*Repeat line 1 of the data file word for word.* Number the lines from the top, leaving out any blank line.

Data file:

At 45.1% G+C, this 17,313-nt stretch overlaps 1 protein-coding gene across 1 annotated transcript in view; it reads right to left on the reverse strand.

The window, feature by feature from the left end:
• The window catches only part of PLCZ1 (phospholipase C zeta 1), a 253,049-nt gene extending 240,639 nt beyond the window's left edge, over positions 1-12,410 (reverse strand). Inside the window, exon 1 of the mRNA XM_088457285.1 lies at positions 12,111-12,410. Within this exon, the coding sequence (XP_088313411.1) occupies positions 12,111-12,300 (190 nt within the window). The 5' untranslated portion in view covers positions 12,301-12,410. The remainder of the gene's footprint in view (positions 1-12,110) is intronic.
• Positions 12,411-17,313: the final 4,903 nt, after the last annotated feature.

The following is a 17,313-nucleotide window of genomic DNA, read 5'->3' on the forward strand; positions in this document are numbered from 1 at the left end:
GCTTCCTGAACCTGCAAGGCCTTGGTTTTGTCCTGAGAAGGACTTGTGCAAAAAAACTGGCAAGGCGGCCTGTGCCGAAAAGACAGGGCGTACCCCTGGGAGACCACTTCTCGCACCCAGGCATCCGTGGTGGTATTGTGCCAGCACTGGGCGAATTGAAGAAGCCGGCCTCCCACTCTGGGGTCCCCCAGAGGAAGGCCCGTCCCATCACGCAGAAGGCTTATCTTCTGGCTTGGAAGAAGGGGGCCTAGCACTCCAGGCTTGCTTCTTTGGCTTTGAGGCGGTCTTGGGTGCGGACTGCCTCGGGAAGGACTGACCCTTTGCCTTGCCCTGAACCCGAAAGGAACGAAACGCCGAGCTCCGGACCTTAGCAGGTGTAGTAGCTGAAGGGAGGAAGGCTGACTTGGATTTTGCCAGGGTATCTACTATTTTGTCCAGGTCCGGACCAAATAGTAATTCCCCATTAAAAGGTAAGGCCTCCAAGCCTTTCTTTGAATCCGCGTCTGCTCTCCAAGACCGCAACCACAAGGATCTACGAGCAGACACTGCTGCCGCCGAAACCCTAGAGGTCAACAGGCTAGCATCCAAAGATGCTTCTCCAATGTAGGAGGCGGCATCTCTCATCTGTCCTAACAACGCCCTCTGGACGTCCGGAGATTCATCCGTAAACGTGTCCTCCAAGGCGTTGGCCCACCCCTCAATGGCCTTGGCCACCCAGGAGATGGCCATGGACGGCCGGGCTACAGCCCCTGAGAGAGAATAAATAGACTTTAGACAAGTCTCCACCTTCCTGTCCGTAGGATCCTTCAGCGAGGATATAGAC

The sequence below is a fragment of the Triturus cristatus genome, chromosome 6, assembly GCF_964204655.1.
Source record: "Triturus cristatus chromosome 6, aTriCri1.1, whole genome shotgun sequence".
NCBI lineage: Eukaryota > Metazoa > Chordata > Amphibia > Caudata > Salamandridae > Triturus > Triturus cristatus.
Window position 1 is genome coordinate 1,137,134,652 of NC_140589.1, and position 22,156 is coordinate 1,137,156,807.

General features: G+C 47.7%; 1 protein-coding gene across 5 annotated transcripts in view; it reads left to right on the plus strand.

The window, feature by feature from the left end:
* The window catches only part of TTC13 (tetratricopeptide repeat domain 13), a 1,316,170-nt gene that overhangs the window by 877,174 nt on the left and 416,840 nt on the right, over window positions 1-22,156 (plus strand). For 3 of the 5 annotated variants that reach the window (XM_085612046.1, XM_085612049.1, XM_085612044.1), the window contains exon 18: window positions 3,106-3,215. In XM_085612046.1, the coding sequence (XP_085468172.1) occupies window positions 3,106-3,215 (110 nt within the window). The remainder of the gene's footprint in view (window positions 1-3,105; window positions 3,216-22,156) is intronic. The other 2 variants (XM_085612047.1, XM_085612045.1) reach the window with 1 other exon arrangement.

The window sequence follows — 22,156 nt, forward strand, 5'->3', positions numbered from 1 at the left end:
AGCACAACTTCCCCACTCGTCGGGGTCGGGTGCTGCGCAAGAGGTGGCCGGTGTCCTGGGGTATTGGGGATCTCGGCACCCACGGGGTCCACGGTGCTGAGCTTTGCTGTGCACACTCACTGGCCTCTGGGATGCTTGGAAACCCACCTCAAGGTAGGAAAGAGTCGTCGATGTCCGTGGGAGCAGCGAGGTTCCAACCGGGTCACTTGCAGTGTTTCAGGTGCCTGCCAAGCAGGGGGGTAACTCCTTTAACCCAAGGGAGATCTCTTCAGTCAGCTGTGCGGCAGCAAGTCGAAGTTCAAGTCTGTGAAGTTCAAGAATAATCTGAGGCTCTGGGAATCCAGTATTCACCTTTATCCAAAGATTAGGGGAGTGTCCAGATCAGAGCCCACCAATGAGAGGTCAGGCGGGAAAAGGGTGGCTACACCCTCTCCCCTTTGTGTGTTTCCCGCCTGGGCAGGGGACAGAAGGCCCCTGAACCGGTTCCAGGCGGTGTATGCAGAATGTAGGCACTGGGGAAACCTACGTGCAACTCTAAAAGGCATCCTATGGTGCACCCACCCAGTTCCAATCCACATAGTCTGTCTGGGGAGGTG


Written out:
At 45.1% G+C, this 17,313-nt stretch overlaps 1 protein-coding gene across 1 annotated transcript in view; it reads right to left on the reverse strand.